Genetic variance in fitness indicates rapid contemporary adaptive evolution in wild animals

Timothée Bonnet* (Corresponding Author), Michael B Morrissey, Pierre de Villemereuil, Susan C Alberts, Peter Arcese, Liam D Bailey, Stan Boutin, Patricia Brekke, Lauren J N Brent, Glauco Camenisch, Anne Charmantier, Tim H Clutton-Brock, Andrew Cockburn, David W Coltman, Alexandre Courtiol, Eve Davidian, Simon R Evans, John G Ewen, Marco Festa-Bianchet, Christophe de FranceschiLars Gustafsson, Oliver P Höner, Thomas M Houslay, Lukas F Keller, Marta Manser, Andrew G McAdam, Emily McLean, Pirmin Nietlisbach, Helen L Osmond, Josephine M Pemberton, Erik Postma, Jane M Reid, Alexis Rutschmann, Anna W Santure, Ben C Sheldon, Jon Slate, Céline Teplitsky, Marcel E Visser, Bettina Wachter, Loeske E B Kruuk

*Corresponding author for this work

Research output: Contribution to journalArticlepeer-review

59 Citations (Scopus)
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Abstract

The rate of adaptive evolution, the contribution of selection to genetic changes that increase mean fitness, is determined by the additive genetic variance in individual relative fitness. To date, there are few robust estimates of this parameter for natural populations, and it is therefore unclear whether adaptive evolution can play a meaningful role in short-term population dynamics. We developed and applied quantitative genetic methods to long-term datasets from 19 wild bird and mammal populations and found that, while estimates vary between populations, additive genetic variance in relative fitness is often substantial and, on average, twice that of previous estimates. We show that these rates of contemporary adaptive evolution can affect population dynamics and hence that natural selection has the potential to partly mitigate effects of current environmental change.

Original languageEnglish
Pages (from-to)1012-1016
Number of pages6
JournalScience
Volume376
Issue number6596
Early online date26 May 2022
DOIs
Publication statusPublished - 27 May 2022

Bibliographical note

Acknowledgements
We acknowledge the people, organizations, and traditional owners on whose land the study populations were monitored. We also thank numerous fieldworkers and funding bodies; see supplementary text S10 for full acknowledgments related to each study. This work was supported by computational resources provided by the Australian government through the National Computational Infrastructure (NCI) under the ANU Merit Allocation Scheme. We thank A. E. Latimer for graphic design, L.-M. Chevin and J. Hadfield for suggestions on early versions of this work, and B. Walsh and three anonymous reviewers for comments on the manuscript.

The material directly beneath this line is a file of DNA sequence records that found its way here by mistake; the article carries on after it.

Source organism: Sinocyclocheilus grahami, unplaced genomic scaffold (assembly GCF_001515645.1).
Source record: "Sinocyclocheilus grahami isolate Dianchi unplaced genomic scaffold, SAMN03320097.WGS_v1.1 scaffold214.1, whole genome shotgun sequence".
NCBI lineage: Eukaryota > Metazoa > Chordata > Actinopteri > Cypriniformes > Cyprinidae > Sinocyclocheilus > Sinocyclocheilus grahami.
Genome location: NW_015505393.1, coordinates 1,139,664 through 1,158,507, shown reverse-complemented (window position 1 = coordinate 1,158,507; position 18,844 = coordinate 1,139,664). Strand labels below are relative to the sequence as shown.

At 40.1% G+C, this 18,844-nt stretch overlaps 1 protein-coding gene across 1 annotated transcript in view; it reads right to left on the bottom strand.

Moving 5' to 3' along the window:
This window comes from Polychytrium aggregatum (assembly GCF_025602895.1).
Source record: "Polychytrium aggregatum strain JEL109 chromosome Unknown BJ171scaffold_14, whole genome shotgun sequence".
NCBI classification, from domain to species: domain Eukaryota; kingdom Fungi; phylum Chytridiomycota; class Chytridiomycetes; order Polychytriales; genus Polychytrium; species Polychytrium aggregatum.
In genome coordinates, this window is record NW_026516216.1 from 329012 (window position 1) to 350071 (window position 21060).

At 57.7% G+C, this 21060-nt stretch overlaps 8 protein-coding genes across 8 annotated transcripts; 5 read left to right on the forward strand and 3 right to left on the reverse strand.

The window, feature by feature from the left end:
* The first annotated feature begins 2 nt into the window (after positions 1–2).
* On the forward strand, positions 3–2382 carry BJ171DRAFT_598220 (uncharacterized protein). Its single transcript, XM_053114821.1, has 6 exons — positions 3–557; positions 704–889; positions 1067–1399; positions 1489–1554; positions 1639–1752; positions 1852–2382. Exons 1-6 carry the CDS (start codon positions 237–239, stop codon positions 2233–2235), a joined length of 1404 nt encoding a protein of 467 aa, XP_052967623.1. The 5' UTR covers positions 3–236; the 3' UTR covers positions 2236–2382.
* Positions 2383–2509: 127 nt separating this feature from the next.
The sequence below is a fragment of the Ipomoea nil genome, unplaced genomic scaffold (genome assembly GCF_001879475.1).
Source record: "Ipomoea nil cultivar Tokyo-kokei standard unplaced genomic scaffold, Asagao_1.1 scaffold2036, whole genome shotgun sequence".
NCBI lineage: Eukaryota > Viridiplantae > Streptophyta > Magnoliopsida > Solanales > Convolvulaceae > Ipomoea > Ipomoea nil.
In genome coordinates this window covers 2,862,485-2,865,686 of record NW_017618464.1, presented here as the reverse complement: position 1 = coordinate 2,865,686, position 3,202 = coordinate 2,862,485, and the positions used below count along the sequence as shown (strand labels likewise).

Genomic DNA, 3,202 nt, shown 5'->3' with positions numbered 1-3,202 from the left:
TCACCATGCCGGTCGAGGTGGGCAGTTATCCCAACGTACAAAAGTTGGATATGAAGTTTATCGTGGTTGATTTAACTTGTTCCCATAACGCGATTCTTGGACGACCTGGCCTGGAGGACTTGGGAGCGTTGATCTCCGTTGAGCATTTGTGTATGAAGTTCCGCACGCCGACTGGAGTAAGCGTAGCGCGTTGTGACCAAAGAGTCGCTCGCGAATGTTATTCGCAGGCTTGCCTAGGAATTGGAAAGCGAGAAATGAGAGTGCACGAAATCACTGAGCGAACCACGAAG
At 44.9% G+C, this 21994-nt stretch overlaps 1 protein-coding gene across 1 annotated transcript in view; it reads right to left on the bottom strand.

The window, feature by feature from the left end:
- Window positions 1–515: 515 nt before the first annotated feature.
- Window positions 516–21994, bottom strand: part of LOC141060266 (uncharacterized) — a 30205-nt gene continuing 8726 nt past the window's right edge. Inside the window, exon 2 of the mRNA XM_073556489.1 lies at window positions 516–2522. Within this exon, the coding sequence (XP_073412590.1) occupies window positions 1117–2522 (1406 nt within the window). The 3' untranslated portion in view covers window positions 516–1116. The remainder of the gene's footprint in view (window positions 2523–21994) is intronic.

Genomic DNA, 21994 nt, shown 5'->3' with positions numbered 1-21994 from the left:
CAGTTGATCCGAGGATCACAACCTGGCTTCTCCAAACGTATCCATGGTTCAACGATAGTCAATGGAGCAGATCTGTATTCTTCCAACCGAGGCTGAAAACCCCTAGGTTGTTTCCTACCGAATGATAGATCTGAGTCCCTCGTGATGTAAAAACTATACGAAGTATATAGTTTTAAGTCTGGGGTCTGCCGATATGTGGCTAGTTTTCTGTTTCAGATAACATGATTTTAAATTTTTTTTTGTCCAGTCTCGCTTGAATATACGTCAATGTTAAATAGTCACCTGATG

Funding
The long-term studies presented here were funded as follows (see details in supplementary text S10). Montpellier and Corsica blue tits: Observatoire de Recherche Montpelliérain de l’Environnement (OSU-OREME), Agence Nationale de la Recherche (ANR), European Research Council (ERC); Hoge Veluwe great tits: the NIOO-KNAW, ERC, and numerous funding agencies; Wytham great tits: Biotechnology and Biological Sciences Research Council, ERC, and the UK Natural Environment Research Council (NERC); Mandarte song sparrows: Natural Sciences and Engineering Research Council of Canada, Swiss National Science Foundation, ERC, Norwegian Research Council; Gotland collared flycatchers: Swedish Research Council (VR) and Swedish Research Council for Environment, Agricultural Sciences and Spatial Planning (FORMAS); Hihi: the New Zealand Department of Conservation (DoC), the Hihi Recovery Group, Zealandia, Research England, Royal Society of New Zealand; Canberra superb fairy-wrens: the Australian Research Council (ARC); Amboseli baboons: the US National Science Foundation, the US National Institute on Aging, the Princeton Center for the Demography of Aging, the Chicago Zoological Society, the Max Planck Institute for Demographic Research, the L.S.B. Leakey Foundation, and the National Geographic Society; Cayo Santiago macaques: the National Center for Research Resources and the Office of Research Infrastructure Programs of the National Institutes of Health; Graubünden Snow voles: the Swiss National Science Foundation; Kluane red squirrels: Natural Sciences and Engineering Research Council (NSERC) and the National Science Foundation (NSF); Ram Mountain bighorn sheep: NSERC; The Isle of Rum red deer and St Kilda Soay sheep: NERC; Kalahari meerkats: ERC, Human Frontier Science Program, the University of Zurich, the Swiss National Science Foundation, MAVA Foundation, the Mammal Research Institute at the University of Pretoria, South Africa; Ngorongoro spotted hyenas: the Leibniz Institute for Zoo and Wildlife Research, the Deutsche Forschungsgemeinschaft, the Deutscher Akademischer Austauschdienst, the Max Planck Society, the Werner Dessauer Stiftung.

Data Availability Statement

Data and materials availability
All code and data are available in the supplementary materials.

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